I mentioned that Tolkien's description in App. E of Quenya _hy_
may be two-fold: it may be either an approximant or fricative
according to his description (in my view). Arden R. Smith wrote:
>Really? I see no examples of a voiceless palatal approximant there.
**As j. 'mach' wust already mentioned, I meant the sound in English
'hue' to be a voiceless palatal approximant.
>In fact, the examples given in Tolkien's description of Quenya _hy_
>in Appendix E are merely a subset of the examples given for [ç]
>("Voiceless palatal central fricative") by Geoffrey K. Pullum and
>William A. Ladusaw in their _Phonetic Symbol Guide_ (Chicago and
>London: University of Chicago Press, 1986), p. 30:
>"Illustrated by the initial segment of English _hue_ in some
>pronunciations, by the final sound of German _ich_, and by the
>initial segment of Japanese _hito_."
**According to Ian Maddieson and Peter Ladefoged (_The
Sounds of the World's Languages_ (2002, first published in
1996) Tolkien described two different sounds: "The onset
in [English _hue_] is normally a voiceless palatal approximant,
_j_ [written with an underposed circle], for which the IPA
has no unitary symbol." (326).
>>agreed with me pointing out that IPA does not even have a
>>symbol for the voiceless palatal approximant. Well, the IPA
>>does not have a lot of symbols it should have, unfortunately,
>>it should have been devised better.
>You speak as though the IPA was graven in stone long ago and is
>therefore impervious to change.
**Well, I suppose this may be a reading of what I wrote. Next time
I should definitely attempt to use better words and phases. -- Of
course, I know that the IPA underwent a number of revisions, so
basically I wanted to say is that it still needs some revisions
to be better.
> The IPA has been revised many times
>in the course of its history, and today's IPA differs in many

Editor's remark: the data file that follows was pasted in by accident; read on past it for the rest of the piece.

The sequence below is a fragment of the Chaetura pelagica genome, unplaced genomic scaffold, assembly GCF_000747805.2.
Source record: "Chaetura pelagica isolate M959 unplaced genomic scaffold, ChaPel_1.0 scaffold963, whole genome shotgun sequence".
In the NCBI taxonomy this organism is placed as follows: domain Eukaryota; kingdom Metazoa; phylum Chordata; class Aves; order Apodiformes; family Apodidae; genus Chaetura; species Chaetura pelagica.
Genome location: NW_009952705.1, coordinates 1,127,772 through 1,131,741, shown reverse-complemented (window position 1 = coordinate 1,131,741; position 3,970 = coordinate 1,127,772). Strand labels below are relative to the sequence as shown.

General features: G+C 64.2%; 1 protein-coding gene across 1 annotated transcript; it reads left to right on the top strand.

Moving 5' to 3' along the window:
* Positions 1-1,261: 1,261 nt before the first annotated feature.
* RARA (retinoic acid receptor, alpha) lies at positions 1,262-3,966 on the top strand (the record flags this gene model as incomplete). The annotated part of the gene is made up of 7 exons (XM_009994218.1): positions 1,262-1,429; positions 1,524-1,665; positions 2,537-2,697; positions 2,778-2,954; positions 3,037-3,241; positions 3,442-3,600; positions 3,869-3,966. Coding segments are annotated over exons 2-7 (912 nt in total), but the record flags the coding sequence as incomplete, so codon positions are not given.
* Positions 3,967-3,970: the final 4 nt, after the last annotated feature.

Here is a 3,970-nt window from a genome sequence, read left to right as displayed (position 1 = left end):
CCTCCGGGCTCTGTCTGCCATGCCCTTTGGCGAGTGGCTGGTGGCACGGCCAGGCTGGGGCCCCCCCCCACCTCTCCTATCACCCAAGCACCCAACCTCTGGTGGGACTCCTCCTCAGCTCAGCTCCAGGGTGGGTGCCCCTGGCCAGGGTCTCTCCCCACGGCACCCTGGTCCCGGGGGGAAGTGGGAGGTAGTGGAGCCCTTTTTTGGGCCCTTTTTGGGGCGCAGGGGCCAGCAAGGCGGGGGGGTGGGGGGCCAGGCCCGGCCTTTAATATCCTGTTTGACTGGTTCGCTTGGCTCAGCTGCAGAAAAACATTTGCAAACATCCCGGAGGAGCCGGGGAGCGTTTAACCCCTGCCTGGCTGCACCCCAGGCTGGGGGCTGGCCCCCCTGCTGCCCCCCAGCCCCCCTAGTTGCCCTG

>respects from Paul Passy's original 1888 creation. For example, the
>IPA didn't differentiate between the voiced palatal approximant and
>the voiced palatal fricative until *1989*!
**Revisions of the chart are (I suppose) based on current research,
so what was not (could not) be differentiated in the past can be
differentiated today. I do not know the state of affairs in Tolkien's
time but maybe it was not known then that the sounds of Eng.
_hue_ and Ger. _ich_ are different and therefore Tolkien did not
make any difference between them.
> There's certainly nothing
>preventing the Association Phonétique International from adding a
>symbol for the voiceless palatal approximant, should it be deemed
>necessary. But in the 116-year history of the IPA, it has apparently
>*not* been deemed necessary.
**The IPA is (as far as I can see) good for a language like English
but as far as I know Czech phoneticians do not perceive as
fitting for Czech, but of course it is also a matter of getting
used to it. At any rate a character for r-hacek (and no, it is _not_
[r] + [zh] (i.e. the sound in 'pleasure')!) is missing (why?). Also,
the way afficates are written in the IPA does not look very pleasing
to a Czech eye. Another thing that could be bettered is difference
between _þ, ð_ and _s, z_.The former are given dental fricatives
and the latter as alveolar fricatives. A distinction should, however,
be rather made between sibilant and non-sibilant fricatives, as we
can have both dental and alveolar _þ, ð_ and dental and alveolar
>If you need to express the voiceless palatal approximant in the IPA,
>however, it's already easy enough to do: use [j] with a little
>circle under it (thus voiceless [j]).
**I know that but I and Eddin (I think) meant that the IPA did not have
a unitary symbol for it.
> This is what Ian Maddieson
>does in _Patterns of Sounds_ (Cambridge: Cambridge U. P., 1984), p.
>245. Incidentally, the list that is given there of languages
>containing that sound doesn't contain any likely models for Quenya:
>Malagasy, Yao, Klamath, Otomi, Mazahua, Hopi, and Aleut.
**I do not have access to the book, only to the book I mentioned
above, which is from 1996. Since this is newer book, I (not having
means to find out by myself) prefer to rely on this one. So if
English is said to possess this sound, it is a rather likely model.
Personally, however, I am inclined to the fricative (in German _ich_)
-- _hy_ (at least phonologically) does not appear as the voiceless
counterpart of _y_ in Quenya.
By the way, could you give me (us) a list of some languages that are
mentioned in "your" book? "My" book only mentions (with a reference
to "your" book) that less than 5% of the world's languages include
the voiceless palatal fricative in their inventory.
What's in a name? That which we call a rose
by any other name would smell as sweet. (Juliet, _Romeo and Juliet_)